Lily-of-the-Valley (Convallaria majalis) is native to the cool temperate areas of Europe and Asia. There is a small population in the Appalachian Mountains in the United States as well. It is highly fragrant and extremely poisonous. Lily-of-the-Valley is grown for its appearance and ability to cover ground in shady areas.
Lily-of-the-Valley has green leaves and white, bell-shaped flowers. Each flowering plant has two leaves with five to 15 bell-shaped flowers on a stalk between the leaves.
Lily-of-the-Valley is not difficult to grow. It is hardy in zones 2-7 in the United States. Simply follow these steps to have beautiful, sweetly-smelling blooms each spring and interesting foliage from the spring to the fall.
Preparing the Site
Lily-of-the-Valley does best in partial shade. Find a shady spot that is well-drained, and till the soil to a depth of six inches. Add three inches of compost to the soil, and till that in. Now you are ready to plant.
Planting the Lily
Before planting, soak the roots for two hours in lukewarm water. Then snip off the last inch of the roots. Now plant your roots one and one-half inches apart so that just the tip of the bulb sticks out. Water the roots in.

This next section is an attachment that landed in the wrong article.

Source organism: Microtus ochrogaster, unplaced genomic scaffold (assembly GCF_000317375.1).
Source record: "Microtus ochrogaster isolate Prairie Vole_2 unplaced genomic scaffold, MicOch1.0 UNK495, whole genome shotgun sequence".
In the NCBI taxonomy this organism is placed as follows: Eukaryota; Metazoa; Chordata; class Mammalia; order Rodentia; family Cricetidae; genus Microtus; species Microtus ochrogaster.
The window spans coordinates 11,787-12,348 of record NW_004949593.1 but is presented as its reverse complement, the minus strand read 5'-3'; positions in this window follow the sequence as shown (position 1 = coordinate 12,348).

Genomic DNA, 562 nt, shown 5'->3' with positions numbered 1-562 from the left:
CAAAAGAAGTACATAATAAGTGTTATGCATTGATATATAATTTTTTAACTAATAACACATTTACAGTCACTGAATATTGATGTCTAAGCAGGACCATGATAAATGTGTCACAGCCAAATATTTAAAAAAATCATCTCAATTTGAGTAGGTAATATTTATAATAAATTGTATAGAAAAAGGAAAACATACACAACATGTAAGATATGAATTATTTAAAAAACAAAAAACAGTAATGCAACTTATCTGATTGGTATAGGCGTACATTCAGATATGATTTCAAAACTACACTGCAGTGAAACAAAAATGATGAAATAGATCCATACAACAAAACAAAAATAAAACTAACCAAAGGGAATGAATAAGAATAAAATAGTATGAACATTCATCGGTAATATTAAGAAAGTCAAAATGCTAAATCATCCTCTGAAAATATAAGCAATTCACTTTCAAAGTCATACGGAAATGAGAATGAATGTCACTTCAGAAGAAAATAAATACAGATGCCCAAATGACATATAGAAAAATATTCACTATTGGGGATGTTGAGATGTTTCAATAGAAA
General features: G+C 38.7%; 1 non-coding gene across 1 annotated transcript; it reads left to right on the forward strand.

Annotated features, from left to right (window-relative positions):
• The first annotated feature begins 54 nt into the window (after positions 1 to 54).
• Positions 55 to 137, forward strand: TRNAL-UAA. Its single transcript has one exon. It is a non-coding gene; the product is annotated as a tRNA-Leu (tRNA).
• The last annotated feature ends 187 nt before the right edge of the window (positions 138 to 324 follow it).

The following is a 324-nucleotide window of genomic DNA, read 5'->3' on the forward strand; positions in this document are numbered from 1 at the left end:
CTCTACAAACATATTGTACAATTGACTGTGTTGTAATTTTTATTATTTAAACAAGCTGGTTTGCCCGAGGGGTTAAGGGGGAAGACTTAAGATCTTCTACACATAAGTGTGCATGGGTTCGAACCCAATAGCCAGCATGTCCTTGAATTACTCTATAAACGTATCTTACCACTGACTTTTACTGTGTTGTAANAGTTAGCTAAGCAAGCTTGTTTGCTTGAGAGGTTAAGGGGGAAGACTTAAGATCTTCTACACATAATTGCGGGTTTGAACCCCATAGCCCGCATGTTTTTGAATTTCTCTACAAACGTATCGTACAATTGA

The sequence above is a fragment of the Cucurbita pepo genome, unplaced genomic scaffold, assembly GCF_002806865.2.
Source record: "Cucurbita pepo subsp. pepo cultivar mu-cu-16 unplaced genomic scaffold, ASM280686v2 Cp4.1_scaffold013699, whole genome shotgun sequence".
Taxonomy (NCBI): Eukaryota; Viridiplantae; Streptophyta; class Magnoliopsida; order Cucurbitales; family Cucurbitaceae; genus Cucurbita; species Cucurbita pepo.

Lily-of-the-Valley is easy to care for throughout the year. You will need to water it one inch every week year-round to make sure it gets enough water.
- Fertilize with a balanced fertilizer such as 10-10-10.
- Mulch to conserve water and keep the soil temperature down.
- Spread a layer of compost around the plants to keep the soil fertile for them.
- Divide clumps, and replant the roots four-inches apart. They will fill in during the year.
Lily-of-the-Valley is a perennial that is used to brighten flower beds and is used in shade gardens to provide colorful flowers.
Lily-of-the-Valley is generally healthy. Fungal spot may occasionally appear. If it does, cut the effected leaf down to the ground, and destroy the cut leaf. Weevils sometimes take bites out of the leaves, but are considered a negligible pest.
Lily-of-the-Valley is a beautiful perennial flower. It can become invasive, however, so it needs to be planted somewhere where it cannot spread and take over the flower bed.
The cultivation of this beautiful plant will bring you lovely, fragrant, bell-shaped flowers in the spring and nice green foliage from spring to fall. In the fall, leaves turn yellow and the stalk produces beautiful orange berries. Lily-of-the-Valley delivers three seasons of beauty.